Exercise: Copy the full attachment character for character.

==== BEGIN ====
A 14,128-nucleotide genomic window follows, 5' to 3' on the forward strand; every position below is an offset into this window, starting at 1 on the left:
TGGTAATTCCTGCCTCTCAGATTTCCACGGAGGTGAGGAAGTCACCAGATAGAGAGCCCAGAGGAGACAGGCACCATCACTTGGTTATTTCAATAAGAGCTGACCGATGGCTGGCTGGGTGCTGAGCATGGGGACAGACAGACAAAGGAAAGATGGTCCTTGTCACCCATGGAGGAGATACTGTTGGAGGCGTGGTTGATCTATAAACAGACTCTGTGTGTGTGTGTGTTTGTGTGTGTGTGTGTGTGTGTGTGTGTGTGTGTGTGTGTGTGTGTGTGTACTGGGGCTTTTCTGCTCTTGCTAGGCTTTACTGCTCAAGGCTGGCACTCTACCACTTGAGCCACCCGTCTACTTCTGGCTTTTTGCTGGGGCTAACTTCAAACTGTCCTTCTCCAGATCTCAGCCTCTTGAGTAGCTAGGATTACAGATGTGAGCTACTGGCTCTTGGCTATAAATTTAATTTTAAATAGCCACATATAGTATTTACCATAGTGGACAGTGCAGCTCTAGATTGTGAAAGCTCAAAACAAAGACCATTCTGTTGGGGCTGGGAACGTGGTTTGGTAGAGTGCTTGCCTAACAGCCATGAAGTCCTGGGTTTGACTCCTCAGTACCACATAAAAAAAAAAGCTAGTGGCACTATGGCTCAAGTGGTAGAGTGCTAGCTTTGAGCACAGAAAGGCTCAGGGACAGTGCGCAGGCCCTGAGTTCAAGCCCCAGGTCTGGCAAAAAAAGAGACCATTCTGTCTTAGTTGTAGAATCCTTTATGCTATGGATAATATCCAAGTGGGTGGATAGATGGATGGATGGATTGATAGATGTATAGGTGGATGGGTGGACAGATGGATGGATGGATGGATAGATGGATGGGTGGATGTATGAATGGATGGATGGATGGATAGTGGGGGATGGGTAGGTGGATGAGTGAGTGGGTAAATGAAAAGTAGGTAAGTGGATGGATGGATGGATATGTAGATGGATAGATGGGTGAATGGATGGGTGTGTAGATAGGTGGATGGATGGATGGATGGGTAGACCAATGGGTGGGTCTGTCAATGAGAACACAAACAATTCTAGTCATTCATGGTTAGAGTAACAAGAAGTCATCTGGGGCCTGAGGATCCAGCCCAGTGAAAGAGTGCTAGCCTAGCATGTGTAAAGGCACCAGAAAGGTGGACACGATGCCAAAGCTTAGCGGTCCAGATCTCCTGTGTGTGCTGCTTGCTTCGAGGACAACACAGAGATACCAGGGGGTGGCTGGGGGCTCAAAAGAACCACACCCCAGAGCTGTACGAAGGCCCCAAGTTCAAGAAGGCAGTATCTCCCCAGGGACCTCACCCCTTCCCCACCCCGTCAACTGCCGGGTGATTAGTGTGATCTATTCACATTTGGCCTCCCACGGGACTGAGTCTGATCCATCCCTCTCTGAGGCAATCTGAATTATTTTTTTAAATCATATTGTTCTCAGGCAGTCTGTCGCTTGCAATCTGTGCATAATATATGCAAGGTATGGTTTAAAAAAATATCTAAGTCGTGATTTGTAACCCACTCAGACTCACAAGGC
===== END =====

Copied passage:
A 14,128-nucleotide genomic window follows, 5' to 3' on the forward strand; every position below is an offset into this window, starting at 1 on the left:
TGGTAATTCCTGCCTCTCAGATTTCCACGGAGGTGAGGAAGTCACCAGATAGAGAGCCCAGAGGAGACAGGCACCATCACTTGGTTATTTCAATAAGAGCTGACCGATGGCTGGCTGGGTGCTGAGCATGGGGACAGACAGACAAAGGAAAGATGGTCCTTGTCACCCATGGAGGAGATACTGTTGGAGGCGTGGTTGATCTATAAACAGACTCTGTGTGTGTGTGTGTTTGTGTGTGTGTGTGTGTGTGTGTGTGTGTGTGTGTGTGTGTGTGTGTGTACTGGGGCTTTTCTGCTCTTGCTAGGCTTTACTGCTCAAGGCTGGCACTCTACCACTTGAGCCACCCGTCTACTTCTGGCTTTTTGCTGGGGCTAACTTCAAACTGTCCTTCTCCAGATCTCAGCCTCTTGAGTAGCTAGGATTACAGATGTGAGCTACTGGCTCTTGGCTATAAATTTAATTTTAAATAGCCACATATAGTATTTACCATAGTGGACAGTGCAGCTCTAGATTGTGAAAGCTCAAAACAAAGACCATTCTGTTGGGGCTGGGAACGTGGTTTGGTAGAGTGCTTGCCTAACAGCCATGAAGTCCTGGGTTTGACTCCTCAGTACCACATAAAAAAAAAAGCTAGTGGCACTATGGCTCAAGTGGTAGAGTGCTAGCTTTGAGCACAGAAAGGCTCAGGGACAGTGCGCAGGCCCTGAGTTCAAGCCCCAGGTCTGGCAAAAAAAGAGACCATTCTGTCTTAGTTGTAGAATCCTTTATGCTATGGATAATATCCAAGTGGGTGGATAGATGGATGGATGGATTGATAGATGTATAGGTGGATGGGTGGACAGATGGATGGATGGATGGATAGATGGATGGGTGGATGTATGAATGGATGGATGGATGGATAGTGGGGGATGGGTAGGTGGATGAGTGAGTGGGTAAATGAAAAGTAGGTAAGTGGATGGATGGATGGATATGTAGATGGATAGATGGGTGAATGGATGGGTGTGTAGATAGGTGGATGGATGGATGGATGGGTAGACCAATGGGTGGGTCTGTCAATGAGAACACAAACAATTCTAGTCATTCATGGTTAGAGTAACAAGAAGTCATCTGGGGCCTGAGGATCCAGCCCAGTGAAAGAGTGCTAGCCTAGCATGTGTAAAGGCACCAGAAAGGTGGACACGATGCCAAAGCTTAGCGGTCCAGATCTCCTGTGTGTGCTGCTTGCTTCGAGGACAACACAGAGATACCAGGGGGTGGCTGGGGGCTCAAAAGAACCACACCCCAGAGCTGTACGAAGGCCCCAAGTTCAAGAAGGCAGTATCTCCCCAGGGACCTCACCCCTTCCCCACCCCGTCAACTGCCGGGTGATTAGTGTGATCTATTCACATTTGGCCTCCCACGGGACTGAGTCTGATCCATCCCTCTCTGAGGCAATCTGAATTATTTTTTTAAATCATATTGTTCTCAGGCAGTCTGTCGCTTGCAATCTGTGCATAATATATGCAAGGTATGGTTTAAAAAAATATCTAAGTCGTGATTTGTAACCCACTCAGACTCACAAGGC